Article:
Wednesday, February 20, 2013

Captain's bLog: What I'm Watching

Thanks to a couple of recent - and generous - reader donations and a well-timed tax refund, I've been able to pick up a few more additions to my Space: 1970 DVD library this month. (I also - as I mentioned here previously - ordered and received a VHS copy of the 1980 telefilm, The Aliens Are Coming, which I transferred to DVD-R. Overall, I rather enjoyed it and think it would have made an okay series, but I really disliked the lead character, played by Tom Mason. Or maybe it was the actor I didn't like. The miniature spaceship effects were pretty cool, though.)

At the beginning of the month, I finally acquired the Universal Vault Series edition of Gene Roddenberry's 1974 pilot film, The Questor Tapes, which I had never seen all the way through before. I enjoyed it a lot - it may be my favorite of Roddenberry's non-Trek genre efforts - and will be writing up a full review here on the site in the coming weeks.

(Now if someone would release Roddenberry's occult pilot, Spectre, on disc, I'd be quite content.)

Then, I traded in my Buck Rogers In The 25th Century - The Complete Epic Series set for the re-issued Season 1 and Season 2 volumes. I was hesitant to do so, since they cost more combined than the original package, but what finally convinced me to double-dip - aside from the fact that the re-issues were on single-sided discs instead of the trouble-prone flippers in the Epic Series set - was Universal's late inclusion of the TV version (as opposed to Theatrical Cut) of the first episode, "Awakening," as an extra feature on the Season 2 discs. It clearly was a last-minute decision, too: its presence is not mentioned on the packaging (I think there may have been a sticker), and the episode itself is presented without chapter breaks or subtitles.

Last night I picked up Universal's The Six Million Dollar Man - The Complete Third Season. This is probably my favorite season of the show, as it brought back (and spun off) Lyndsay Wagner's Bionic Woman, and featured the first of Steve's encounters with the "bionic" Bigfoot (in the very impressive shape of hulking Andre The Giant).

The season also features the return of several other popular guest characters from previous years, including Monte Markham's "Seven Million Dollar Man," John Fujioka's "Last Kamikaze," Oscar Goldman's favorite secretary Jennifer Darling, and adorable ESPer Robbie Lee.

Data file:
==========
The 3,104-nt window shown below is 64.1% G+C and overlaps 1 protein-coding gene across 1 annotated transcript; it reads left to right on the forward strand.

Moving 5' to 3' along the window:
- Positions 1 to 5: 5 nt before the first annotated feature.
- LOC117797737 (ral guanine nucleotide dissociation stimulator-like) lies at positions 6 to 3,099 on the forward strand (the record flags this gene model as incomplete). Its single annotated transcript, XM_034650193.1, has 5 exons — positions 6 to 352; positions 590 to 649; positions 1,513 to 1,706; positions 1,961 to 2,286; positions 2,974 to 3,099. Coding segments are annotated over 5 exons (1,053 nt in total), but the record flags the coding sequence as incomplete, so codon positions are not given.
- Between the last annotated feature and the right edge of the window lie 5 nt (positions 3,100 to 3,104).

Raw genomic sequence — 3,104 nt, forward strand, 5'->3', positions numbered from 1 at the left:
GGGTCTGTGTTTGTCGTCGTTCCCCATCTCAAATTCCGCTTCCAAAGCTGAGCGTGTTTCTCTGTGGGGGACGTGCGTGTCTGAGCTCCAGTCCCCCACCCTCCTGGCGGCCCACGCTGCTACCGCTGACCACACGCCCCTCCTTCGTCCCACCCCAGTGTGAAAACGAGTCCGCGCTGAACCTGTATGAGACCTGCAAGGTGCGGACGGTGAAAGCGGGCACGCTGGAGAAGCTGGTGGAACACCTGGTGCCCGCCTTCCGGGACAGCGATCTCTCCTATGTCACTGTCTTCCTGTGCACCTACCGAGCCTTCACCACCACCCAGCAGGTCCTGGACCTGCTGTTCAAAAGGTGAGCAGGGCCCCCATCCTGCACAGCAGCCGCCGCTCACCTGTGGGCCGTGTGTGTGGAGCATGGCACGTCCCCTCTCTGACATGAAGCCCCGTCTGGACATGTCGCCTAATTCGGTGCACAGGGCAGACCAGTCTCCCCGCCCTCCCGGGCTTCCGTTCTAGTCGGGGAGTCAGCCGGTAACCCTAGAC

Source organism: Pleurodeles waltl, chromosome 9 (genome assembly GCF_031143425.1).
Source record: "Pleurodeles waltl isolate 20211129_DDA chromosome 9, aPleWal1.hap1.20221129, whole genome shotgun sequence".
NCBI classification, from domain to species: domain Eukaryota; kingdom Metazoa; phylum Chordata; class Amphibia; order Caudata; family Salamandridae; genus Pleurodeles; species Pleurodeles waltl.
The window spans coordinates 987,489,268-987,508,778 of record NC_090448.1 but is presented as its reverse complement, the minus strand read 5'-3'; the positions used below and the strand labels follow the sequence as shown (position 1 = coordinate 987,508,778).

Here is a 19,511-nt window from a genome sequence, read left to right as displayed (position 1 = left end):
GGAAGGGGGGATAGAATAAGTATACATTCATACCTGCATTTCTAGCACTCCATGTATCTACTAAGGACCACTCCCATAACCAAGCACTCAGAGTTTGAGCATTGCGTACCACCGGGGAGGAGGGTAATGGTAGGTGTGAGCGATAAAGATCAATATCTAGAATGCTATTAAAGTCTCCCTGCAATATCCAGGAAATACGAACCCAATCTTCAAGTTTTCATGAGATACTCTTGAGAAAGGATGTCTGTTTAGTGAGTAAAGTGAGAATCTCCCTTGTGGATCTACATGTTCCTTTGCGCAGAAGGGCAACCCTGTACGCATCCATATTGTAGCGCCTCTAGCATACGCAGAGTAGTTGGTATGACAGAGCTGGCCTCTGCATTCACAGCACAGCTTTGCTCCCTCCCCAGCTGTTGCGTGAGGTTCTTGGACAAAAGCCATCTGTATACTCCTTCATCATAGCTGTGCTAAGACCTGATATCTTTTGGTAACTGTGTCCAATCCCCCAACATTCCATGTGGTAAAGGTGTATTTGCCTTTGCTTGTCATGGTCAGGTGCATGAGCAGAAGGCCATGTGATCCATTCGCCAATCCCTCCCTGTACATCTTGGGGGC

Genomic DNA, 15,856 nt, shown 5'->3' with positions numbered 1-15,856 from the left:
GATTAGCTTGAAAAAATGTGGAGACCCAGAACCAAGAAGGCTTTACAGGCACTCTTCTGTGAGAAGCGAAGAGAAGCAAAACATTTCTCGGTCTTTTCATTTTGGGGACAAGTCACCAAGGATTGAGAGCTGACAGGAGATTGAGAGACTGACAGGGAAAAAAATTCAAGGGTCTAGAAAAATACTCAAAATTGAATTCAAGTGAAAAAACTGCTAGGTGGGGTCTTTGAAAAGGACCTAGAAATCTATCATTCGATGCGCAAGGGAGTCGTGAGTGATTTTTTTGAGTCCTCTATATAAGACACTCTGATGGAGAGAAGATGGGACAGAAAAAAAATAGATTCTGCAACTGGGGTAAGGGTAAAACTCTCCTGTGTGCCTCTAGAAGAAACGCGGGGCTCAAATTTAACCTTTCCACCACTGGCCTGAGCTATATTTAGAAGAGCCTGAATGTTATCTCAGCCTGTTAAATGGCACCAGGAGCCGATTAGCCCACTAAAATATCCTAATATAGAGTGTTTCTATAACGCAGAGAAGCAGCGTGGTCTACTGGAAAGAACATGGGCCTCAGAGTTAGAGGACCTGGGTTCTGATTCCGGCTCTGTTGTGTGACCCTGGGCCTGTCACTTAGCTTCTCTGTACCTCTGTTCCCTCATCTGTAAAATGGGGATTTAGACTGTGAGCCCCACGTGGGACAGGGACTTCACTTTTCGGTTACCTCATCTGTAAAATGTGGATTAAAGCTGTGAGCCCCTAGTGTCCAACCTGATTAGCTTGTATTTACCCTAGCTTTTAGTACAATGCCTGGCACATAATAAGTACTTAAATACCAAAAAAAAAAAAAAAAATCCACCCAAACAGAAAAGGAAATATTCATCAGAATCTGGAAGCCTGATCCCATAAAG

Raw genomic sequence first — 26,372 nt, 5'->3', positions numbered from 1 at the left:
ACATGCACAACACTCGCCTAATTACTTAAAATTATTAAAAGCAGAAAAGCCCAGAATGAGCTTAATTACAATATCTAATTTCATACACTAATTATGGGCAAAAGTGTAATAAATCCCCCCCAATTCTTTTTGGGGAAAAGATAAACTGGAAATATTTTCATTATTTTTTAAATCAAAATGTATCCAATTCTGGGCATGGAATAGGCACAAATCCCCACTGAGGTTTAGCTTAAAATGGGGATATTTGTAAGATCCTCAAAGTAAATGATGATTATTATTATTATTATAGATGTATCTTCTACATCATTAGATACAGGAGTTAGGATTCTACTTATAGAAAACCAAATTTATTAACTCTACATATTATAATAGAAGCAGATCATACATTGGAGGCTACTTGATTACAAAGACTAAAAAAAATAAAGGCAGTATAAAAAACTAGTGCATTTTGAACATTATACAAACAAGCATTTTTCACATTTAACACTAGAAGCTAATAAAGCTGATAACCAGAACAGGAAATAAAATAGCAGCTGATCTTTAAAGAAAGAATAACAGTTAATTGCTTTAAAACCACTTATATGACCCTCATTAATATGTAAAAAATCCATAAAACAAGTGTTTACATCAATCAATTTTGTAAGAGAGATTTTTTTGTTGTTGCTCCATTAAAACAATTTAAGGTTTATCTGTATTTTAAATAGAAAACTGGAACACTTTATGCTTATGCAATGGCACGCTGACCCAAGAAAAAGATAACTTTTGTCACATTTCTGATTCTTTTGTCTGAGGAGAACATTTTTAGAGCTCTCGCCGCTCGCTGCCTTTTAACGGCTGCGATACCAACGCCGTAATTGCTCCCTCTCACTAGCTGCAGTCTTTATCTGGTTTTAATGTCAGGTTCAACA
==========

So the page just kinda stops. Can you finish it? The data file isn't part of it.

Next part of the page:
Finally, I've ordered the 1974 Wonder Woman pilot movie from Warner Archive. I haven't seen this one in years - decades, probably - and I'm looking forward to giving it a spin. This is the one with blonde Cathy Lee Crosby as the Amazon princess, battling the evil machinations of Ricardo Montalban while wearing a star-spangled track suit. Whatever else it may be, this incarnation of WW is definitely a product of the Seventies! Obviously, I'll be reviewing this one here at the site sometime soon, as well.


  1. Ah, Cathy Lee. Still for me though, it's Lynda Carter, all the way. Cheers.

  2. Enjoy .
    I have never seen Spectre, The Aliens Are Coming, or the Cathy Lee Crosby version of WW. Of the others The Questor Tapes is my favorite. Let us know what you think of the ending.
    I like some of the story plots in Buck's 2'nd season better but was ticked off at Col. Dearing being busted to Space Lt. jg- although I did wish those Generals had been allowed to "Offthink" a few minutes longer.
    By the third season I had soured on Steve Austin- mainly because my last name is Majors and I got sick and tired of the ribbing I took in HS! So I didn't see these later ones until way later. I thought Bigfoot was the best of that season. I still think that ice tunnel is a cool special effect. They had that on the Universal Studios tour for a while.

  3. Chris, have you been reading the new comic book The Bionic Man that's based on The Six Million Dollar Man?

    1. No. I haven't read any of the modern/recent comics based on 70s TV shows - not The Bionic Man, Battlestar Galactica nor Space: 1999.

      I don't live anywhere near a comic shop these days, and even if I did, the cover prices are too high for me to buy comics like I used to. What little spendable income I get these days goes mostly toward DVDs & Blu-rays.